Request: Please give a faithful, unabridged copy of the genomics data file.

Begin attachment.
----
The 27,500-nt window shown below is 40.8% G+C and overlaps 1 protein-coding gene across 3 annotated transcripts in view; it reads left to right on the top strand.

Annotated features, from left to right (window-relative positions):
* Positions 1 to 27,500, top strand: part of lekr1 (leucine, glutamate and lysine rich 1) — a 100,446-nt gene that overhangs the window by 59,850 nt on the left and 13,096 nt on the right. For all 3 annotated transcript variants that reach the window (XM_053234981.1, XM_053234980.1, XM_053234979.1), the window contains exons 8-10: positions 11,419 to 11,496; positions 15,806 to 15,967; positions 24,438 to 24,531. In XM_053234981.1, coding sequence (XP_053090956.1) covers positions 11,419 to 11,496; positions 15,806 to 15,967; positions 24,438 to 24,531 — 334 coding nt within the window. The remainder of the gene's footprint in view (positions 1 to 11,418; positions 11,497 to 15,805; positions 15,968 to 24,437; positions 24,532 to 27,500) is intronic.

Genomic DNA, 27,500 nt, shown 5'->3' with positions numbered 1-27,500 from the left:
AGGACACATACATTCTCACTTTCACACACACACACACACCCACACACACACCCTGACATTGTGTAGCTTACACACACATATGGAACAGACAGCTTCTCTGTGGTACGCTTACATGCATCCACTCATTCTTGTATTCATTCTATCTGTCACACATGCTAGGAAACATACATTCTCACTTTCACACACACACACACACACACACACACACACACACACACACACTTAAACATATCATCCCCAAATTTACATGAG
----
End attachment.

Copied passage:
The 27,500-nt window shown below is 40.8% G+C and overlaps 1 protein-coding gene across 3 annotated transcripts in view; it reads left to right on the top strand.

Annotated features, from left to right (window-relative positions):
* Positions 1 to 27,500, top strand: part of lekr1 (leucine, glutamate and lysine rich 1) — a 100,446-nt gene that overhangs the window by 59,850 nt on the left and 13,096 nt on the right. For all 3 annotated transcript variants that reach the window (XM_053234981.1, XM_053234980.1, XM_053234979.1), the window contains exons 8-10: positions 11,419 to 11,496; positions 15,806 to 15,967; positions 24,438 to 24,531. In XM_053234981.1, coding sequence (XP_053090956.1) covers positions 11,419 to 11,496; positions 15,806 to 15,967; positions 24,438 to 24,531 — 334 coding nt within the window. The remainder of the gene's footprint in view (positions 1 to 11,418; positions 11,497 to 15,805; positions 15,968 to 24,437; positions 24,532 to 27,500) is intronic.

Genomic DNA, 27,500 nt, shown 5'->3' with positions numbered 1-27,500 from the left:
AGGACACATACATTCTCACTTTCACACACACACACACACCCACACACACACCCTGACATTGTGTAGCTTACACACACATATGGAACAGACAGCTTCTCTGTGGTACGCTTACATGCATCCACTCATTCTTGTATTCATTCTATCTGTCACACATGCTAGGAAACATACATTCTCACTTTCACACACACACACACACACACACACACACACACACACACACACTTAAACATATCATCCCCAAATTTACATGAG